Of all the critics out there on this issue, none is more important, accurate and credible (present company included) than Volcker. He is The Man on these issues: Make banks smaller, make them accountable, don’t engage in moral hazard, do not reward reckless speculation. If they are too big to fail, then they are too big.

If the President were nearly as smart as advertised. he would jettison the dynamic duo in favor of Volcker’s prescriptions. He is the only politician/banker who is not afraid to prescribe foul tatsing but effective medicine . . .


Regulators Resist Volcker Wandering Warning of Too-Big-to-Fail
Gadi Dechter and Alan Katz
Bloomberg, Dec. 15 2009

Category: Bailouts, Credit, Really, really bad calls, Regulation

The Folly Of Economic Forecasts

> Interesting discussion on one of my favorite subjects — The Folly Of Forecasts — on NPR with Chicago/Austrian economist Russ Roberts, now at George Mason University. click here for audio > Previously: Apprenticed Investor: The Folly of Forecasting Barry Ritholtz, June 07, 2005 Source: The Folly Of Economic Forecasts NPR, December 7,…Read More

Category: Analysts, Economy, Really, really bad calls

WSJ: Are Humans Responsible for Climate Change?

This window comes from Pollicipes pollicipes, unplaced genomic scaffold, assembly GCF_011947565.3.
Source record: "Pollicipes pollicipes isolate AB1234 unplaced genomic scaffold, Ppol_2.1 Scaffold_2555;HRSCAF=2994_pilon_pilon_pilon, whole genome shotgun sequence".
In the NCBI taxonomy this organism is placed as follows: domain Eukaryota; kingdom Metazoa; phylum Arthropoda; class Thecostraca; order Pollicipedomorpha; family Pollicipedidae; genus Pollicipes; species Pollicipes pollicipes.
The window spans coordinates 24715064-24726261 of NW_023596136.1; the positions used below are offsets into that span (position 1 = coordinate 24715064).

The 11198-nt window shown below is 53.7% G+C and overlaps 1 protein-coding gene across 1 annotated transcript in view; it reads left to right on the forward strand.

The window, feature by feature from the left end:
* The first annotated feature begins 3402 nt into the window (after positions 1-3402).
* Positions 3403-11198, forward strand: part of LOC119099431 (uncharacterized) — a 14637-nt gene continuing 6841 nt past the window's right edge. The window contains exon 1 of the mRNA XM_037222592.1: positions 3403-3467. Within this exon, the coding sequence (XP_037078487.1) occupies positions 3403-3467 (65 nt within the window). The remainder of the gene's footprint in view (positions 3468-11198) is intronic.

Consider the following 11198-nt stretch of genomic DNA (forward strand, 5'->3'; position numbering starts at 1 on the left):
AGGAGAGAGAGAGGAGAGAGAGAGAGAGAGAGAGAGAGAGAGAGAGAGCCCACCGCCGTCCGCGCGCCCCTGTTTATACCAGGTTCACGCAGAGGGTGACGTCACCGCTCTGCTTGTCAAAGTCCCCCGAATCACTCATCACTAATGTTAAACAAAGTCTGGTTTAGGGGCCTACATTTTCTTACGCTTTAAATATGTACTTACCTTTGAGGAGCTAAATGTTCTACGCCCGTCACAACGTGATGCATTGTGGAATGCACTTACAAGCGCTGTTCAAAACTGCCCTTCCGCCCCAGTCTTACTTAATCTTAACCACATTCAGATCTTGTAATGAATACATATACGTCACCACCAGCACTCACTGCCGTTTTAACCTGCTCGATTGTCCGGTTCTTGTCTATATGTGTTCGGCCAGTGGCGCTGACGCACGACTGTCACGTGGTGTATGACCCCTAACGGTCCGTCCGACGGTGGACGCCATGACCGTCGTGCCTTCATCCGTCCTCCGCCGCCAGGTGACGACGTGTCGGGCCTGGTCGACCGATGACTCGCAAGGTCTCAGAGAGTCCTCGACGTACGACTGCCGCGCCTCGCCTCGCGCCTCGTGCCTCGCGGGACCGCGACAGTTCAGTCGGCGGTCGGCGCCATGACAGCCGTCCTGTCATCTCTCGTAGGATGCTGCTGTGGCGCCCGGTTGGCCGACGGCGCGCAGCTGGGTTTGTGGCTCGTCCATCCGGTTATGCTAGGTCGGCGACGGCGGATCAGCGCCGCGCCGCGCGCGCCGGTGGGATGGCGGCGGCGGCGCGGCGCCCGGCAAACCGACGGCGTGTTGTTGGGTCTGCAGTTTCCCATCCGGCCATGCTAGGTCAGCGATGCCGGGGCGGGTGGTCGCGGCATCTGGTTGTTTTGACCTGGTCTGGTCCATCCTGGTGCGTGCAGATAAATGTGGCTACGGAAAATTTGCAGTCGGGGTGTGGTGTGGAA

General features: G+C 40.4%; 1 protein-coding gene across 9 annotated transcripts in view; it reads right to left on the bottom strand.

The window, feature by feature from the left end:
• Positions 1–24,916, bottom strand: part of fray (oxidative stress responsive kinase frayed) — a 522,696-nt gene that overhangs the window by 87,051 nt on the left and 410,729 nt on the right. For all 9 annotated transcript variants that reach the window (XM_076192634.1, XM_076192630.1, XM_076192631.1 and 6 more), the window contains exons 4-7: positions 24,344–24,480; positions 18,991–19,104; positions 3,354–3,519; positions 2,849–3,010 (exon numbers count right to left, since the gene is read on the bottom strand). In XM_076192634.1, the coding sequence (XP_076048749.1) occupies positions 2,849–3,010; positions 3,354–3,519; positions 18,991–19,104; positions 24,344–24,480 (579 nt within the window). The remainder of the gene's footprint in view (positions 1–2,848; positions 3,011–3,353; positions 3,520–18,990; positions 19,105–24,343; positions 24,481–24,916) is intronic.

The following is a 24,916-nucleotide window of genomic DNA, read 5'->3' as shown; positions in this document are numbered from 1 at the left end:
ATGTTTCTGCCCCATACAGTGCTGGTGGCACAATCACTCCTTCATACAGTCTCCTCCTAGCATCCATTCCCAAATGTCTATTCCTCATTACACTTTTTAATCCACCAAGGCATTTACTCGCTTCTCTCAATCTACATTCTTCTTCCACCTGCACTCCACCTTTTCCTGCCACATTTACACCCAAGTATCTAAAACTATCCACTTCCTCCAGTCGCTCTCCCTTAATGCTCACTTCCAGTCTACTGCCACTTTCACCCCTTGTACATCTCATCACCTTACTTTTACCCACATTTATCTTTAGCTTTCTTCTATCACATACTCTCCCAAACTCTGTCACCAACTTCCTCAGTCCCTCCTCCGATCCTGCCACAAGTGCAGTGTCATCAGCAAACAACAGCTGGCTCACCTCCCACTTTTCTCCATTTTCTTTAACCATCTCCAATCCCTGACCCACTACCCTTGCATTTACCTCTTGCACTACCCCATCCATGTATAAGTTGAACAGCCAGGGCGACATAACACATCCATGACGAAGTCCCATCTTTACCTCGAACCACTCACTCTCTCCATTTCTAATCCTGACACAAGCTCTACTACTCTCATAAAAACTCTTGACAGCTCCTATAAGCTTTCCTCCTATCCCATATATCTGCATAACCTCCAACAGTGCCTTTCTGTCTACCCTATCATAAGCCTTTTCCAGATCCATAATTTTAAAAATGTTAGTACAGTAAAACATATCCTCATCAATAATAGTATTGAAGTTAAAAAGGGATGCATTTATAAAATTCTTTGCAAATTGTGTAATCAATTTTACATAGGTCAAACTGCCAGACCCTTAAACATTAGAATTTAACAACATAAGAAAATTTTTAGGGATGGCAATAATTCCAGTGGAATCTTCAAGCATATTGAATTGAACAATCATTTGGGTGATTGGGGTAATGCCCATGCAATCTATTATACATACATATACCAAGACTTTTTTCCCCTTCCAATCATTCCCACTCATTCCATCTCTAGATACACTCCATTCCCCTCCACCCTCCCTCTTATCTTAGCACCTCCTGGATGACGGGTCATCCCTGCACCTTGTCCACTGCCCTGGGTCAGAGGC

Wow, the results of this WSJ poll was surprising: > chart courtesy of WSJ > And they teed up the poll with this description: This decade is on track to become the warmest since records began in 1850, and 2009 could rank among the top-five warmest years, the U.N. weather agency reported on the second…Read More

Category: Really, really bad calls, UnScience

Michael Boskin on “The Obama Crash”

They never seem to learn, do they? The idealogues who use the ups and downs of markets to critique political figures. These, rigid, rabid partisans care not the least about your investing dollars; rather, the hardcore political junkies are more than happy to lose you money, so long as they can score political blood in…Read More

Category: Politics, Really, really bad calls

We Don’t Know How Black Friday Sales Were Yet